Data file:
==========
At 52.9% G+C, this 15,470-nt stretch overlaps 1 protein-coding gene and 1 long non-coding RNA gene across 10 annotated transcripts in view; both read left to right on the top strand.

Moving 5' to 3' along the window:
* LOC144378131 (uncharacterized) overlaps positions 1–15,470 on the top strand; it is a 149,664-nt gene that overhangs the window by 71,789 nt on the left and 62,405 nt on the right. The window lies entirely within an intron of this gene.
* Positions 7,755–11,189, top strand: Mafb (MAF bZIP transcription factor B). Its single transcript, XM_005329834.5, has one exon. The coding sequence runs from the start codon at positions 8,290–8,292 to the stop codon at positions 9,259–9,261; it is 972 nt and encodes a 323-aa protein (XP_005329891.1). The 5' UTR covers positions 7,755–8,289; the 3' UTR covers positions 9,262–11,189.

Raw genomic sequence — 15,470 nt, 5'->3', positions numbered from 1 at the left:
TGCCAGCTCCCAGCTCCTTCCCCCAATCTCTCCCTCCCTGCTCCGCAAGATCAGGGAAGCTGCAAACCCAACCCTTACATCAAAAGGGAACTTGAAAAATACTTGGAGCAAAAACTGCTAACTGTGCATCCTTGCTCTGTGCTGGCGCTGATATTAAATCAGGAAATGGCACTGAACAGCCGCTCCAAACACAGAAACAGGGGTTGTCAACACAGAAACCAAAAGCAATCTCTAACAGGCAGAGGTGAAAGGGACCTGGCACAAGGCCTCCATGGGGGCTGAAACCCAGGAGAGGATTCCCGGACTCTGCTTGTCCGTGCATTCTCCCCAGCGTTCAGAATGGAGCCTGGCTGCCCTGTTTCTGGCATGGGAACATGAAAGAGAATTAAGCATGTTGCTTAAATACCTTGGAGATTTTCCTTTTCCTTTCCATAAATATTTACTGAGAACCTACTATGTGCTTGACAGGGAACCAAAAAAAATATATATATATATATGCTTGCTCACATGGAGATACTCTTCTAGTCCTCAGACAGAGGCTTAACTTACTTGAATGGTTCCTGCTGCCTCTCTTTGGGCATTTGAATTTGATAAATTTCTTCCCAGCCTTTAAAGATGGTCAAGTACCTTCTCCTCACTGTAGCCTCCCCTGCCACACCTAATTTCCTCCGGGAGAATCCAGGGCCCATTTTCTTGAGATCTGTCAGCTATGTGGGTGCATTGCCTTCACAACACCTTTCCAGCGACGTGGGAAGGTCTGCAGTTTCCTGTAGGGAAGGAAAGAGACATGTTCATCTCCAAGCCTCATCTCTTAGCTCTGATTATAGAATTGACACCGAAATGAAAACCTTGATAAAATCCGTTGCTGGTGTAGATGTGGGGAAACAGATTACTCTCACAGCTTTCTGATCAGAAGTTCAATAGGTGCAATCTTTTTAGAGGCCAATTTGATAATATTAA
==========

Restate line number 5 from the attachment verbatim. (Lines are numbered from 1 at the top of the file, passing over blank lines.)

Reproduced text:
Raw genomic sequence — 15,470 nt, 5'->3', positions numbered from 1 at the left: